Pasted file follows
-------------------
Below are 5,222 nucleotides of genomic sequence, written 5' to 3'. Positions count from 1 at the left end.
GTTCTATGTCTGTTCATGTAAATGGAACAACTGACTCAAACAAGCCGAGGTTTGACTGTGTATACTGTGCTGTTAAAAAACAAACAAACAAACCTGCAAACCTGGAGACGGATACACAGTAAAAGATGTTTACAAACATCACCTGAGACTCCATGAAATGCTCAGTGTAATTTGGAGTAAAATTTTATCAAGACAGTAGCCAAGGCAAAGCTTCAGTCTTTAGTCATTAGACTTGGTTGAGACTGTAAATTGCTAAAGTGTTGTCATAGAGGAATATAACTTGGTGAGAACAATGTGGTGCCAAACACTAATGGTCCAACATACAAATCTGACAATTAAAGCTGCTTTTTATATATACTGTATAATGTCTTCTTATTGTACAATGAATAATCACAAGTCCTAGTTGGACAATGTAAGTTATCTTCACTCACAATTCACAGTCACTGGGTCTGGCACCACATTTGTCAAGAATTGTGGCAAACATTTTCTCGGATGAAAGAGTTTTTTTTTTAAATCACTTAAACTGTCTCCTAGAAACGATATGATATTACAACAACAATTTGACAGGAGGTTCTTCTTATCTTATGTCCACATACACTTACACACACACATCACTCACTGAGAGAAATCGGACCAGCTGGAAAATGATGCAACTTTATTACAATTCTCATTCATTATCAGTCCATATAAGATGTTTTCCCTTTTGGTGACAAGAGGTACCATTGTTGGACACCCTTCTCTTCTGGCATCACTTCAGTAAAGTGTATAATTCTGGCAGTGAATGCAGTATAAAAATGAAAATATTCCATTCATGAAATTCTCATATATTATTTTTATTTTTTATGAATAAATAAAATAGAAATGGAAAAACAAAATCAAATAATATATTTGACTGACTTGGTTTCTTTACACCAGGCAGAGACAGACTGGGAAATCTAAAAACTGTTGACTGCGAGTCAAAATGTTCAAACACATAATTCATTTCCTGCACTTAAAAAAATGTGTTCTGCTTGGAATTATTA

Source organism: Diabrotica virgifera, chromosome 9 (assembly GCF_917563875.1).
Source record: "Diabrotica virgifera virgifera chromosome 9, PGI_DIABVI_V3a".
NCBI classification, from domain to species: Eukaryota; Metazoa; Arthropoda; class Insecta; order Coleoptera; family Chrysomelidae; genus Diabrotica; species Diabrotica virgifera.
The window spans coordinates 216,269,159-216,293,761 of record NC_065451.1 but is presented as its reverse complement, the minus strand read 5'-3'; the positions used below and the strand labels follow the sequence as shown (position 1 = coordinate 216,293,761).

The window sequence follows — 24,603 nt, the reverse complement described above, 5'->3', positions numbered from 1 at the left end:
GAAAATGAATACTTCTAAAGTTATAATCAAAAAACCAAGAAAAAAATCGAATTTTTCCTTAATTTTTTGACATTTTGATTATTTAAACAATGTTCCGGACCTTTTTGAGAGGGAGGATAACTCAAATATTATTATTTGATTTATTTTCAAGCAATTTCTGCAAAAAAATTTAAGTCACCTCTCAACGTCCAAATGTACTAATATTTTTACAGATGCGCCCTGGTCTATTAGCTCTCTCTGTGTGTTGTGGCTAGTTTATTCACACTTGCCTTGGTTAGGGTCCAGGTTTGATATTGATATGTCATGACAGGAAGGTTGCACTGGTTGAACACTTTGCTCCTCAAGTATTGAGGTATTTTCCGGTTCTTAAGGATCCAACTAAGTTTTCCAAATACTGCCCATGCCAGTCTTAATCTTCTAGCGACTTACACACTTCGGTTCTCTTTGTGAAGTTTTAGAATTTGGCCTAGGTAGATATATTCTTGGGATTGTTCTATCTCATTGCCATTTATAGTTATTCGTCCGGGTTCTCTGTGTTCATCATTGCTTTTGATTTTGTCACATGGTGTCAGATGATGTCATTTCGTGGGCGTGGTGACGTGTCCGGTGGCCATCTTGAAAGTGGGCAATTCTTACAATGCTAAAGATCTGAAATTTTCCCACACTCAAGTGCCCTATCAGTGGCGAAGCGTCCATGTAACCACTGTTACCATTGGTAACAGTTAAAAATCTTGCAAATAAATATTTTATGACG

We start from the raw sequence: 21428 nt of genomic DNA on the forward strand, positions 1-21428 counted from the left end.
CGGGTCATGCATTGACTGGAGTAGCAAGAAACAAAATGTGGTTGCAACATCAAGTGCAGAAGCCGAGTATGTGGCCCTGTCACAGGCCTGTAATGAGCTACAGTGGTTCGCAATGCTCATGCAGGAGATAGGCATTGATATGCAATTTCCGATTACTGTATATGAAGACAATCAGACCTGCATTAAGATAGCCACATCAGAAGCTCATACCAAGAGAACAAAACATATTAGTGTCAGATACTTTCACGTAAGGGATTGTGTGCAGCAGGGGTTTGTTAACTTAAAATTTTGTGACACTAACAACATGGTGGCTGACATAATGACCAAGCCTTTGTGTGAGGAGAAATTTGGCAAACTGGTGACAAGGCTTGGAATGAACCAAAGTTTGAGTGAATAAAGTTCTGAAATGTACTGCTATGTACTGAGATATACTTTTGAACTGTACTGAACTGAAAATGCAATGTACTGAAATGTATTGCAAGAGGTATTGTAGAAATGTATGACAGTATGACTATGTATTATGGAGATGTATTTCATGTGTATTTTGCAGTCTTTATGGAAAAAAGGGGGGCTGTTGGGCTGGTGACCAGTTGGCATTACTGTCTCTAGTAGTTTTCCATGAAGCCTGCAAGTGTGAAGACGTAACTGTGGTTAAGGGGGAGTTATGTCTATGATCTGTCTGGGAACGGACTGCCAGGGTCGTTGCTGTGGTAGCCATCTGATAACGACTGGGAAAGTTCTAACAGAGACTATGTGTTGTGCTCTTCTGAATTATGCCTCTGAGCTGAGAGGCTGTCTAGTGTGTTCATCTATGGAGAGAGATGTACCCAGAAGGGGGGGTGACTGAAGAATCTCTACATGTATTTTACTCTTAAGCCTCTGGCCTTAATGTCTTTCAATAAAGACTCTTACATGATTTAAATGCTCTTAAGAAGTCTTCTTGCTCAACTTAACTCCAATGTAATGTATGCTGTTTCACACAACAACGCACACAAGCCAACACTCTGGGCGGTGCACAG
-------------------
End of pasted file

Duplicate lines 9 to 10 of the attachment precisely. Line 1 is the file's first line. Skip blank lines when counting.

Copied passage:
We start from the raw sequence: 21428 nt of genomic DNA on the forward strand, positions 1-21428 counted from the left end.
CGGGTCATGCATTGACTGGAGTAGCAAGAAACAAAATGTGGTTGCAACATCAAGTGCAGAAGCCGAGTATGTGGCCCTGTCACAGGCCTGTAATGAGCTACAGTGGTTCGCAATGCTCATGCAGGAGATAGGCATTGATATGCAATTTCCGATTACTGTATATGAAGACAATCAGACCTGCATTAAGATAGCCACATCAGAAGCTCATACCAAGAGAACAAAACATATTAGTGTCAGATACTTTCACGTAAGGGATTGTGTGCAGCAGGGGTTTGTTAACTTAAAATTTTGTGACACTAACAACATGGTGGCTGACATAATGACCAAGCCTTTGTGTGAGGAGAAATTTGGCAAACTGGTGACAAGGCTTGGAATGAACCAAAGTTTGAGTGAATAAAGTTCTGAAATGTACTGCTATGTACTGAGATATACTTTTGAACTGTACTGAACTGAAAATGCAATGTACTGAAATGTATTGCAAGAGGTATTGTAGAAATGTATGACAGTATGACTATGTATTATGGAGATGTATTTCATGTGTATTTTGCAGTCTTTATGGAAAAAAGGGGGGCTGTTGGGCTGGTGACCAGTTGGCATTACTGTCTCTAGTAGTTTTCCATGAAGCCTGCAAGTGTGAAGACGTAACTGTGGTTAAGGGGGAGTTATGTCTATGATCTGTCTGGGAACGGACTGCCAGGGTCGTTGCTGTGGTAGCCATCTGATAACGACTGGGAAAGTTCTAACAGAGACTATGTGTTGTGCTCTTCTGAATTATGCCTCTGAGCTGAGAGGCTGTCTAGTGTGTTCATCTATGGAGAGAGATGTACCCAGAAGGGGGGGTGACTGAAGAATCTCTACATGTATTTTACTCTTAAGCCTCTGGCCTTAATGTCTTTCAATAAAGACTCTTACATGATTTAAATGCTCTTAAGAAGTCTTCTTGCTCAACTTAACTCCAATGTAATGTATGCTGTTTCACACAACAACGCACACAAGCCAACACTCTGGGCGGTGCACAG